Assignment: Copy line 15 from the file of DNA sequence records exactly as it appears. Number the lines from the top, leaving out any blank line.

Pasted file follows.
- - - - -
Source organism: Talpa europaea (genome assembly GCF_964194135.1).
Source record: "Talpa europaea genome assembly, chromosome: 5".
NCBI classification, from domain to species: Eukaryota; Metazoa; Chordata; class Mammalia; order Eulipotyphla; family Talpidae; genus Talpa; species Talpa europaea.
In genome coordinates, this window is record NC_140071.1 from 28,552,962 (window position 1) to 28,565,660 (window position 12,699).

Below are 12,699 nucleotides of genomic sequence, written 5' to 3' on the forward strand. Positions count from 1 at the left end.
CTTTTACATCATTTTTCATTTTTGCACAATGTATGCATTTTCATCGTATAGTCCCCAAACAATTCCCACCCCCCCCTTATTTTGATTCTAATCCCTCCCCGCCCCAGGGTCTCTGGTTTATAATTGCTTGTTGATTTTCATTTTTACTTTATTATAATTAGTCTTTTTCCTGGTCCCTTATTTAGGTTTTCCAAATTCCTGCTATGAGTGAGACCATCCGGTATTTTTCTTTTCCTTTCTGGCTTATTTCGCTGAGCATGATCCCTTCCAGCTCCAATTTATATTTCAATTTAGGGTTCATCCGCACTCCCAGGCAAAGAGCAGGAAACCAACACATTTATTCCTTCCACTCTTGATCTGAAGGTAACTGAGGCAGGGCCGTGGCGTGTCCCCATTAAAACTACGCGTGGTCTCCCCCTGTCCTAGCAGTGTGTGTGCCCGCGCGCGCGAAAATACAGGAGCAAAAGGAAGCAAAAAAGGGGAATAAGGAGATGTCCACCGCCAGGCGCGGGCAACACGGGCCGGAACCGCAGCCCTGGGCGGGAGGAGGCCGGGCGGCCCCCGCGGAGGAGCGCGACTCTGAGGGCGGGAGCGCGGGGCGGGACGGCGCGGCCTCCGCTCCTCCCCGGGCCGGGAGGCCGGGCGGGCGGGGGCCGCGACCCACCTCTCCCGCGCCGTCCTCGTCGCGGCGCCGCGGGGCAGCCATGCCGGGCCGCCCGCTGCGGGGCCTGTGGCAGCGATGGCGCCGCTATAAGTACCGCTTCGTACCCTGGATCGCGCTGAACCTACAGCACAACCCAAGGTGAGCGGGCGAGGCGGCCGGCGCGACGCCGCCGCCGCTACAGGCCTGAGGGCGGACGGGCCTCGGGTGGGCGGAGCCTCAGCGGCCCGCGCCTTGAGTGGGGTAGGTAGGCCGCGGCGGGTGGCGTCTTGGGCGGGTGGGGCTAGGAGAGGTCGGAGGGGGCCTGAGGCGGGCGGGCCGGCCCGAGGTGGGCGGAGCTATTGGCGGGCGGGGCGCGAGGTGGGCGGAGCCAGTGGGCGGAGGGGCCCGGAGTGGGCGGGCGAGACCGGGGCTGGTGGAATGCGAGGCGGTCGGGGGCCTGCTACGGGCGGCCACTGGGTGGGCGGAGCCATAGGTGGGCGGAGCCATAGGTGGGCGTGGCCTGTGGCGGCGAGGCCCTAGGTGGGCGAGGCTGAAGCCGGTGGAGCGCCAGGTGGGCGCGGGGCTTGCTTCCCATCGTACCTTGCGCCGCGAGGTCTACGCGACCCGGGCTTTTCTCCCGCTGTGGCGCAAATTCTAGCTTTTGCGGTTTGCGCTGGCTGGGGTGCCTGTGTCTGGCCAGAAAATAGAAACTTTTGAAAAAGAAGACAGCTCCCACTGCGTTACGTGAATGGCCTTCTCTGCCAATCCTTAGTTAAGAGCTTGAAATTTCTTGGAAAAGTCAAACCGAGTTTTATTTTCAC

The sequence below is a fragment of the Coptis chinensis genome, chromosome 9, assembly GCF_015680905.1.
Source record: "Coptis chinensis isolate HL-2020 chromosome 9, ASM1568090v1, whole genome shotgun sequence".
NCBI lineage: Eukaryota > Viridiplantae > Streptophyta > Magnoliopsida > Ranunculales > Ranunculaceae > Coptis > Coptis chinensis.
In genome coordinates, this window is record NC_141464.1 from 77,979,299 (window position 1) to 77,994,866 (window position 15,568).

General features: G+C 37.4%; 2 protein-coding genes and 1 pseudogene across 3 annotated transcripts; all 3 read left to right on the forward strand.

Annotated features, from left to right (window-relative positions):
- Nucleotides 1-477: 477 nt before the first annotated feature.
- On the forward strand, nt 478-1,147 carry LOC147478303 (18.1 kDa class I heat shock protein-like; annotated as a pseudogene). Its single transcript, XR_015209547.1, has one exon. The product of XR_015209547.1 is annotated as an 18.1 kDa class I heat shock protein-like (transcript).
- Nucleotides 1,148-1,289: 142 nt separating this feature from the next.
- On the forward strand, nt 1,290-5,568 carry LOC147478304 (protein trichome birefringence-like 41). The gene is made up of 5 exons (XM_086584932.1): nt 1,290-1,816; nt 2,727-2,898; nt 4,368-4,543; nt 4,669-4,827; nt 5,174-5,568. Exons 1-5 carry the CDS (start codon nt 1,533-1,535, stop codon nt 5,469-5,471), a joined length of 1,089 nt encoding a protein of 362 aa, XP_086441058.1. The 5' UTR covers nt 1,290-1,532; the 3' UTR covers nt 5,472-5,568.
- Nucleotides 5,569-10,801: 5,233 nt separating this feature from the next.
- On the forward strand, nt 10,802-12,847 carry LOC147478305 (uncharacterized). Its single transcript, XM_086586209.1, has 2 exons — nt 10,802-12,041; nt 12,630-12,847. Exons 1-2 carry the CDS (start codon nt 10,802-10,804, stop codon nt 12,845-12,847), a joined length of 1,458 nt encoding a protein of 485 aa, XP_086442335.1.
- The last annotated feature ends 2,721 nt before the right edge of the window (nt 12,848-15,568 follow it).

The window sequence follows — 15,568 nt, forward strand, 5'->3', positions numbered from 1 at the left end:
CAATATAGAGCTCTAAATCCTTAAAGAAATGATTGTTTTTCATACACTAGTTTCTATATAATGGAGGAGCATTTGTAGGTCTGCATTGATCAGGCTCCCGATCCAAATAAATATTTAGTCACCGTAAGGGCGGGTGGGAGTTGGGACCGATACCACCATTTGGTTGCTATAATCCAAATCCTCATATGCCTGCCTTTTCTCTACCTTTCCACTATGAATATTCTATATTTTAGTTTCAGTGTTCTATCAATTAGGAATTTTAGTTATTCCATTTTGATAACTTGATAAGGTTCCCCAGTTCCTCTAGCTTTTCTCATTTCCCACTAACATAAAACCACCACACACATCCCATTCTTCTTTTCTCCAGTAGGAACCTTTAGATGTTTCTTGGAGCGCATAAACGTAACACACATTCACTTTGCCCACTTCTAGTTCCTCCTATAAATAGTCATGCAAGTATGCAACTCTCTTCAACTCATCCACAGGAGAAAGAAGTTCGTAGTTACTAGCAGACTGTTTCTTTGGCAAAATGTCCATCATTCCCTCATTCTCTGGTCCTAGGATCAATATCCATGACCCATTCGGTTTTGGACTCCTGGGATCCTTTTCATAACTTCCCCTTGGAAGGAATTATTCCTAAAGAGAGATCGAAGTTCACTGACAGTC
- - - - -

- Nucleotides 1,148-1,289: 142 nt separating this feature from the next.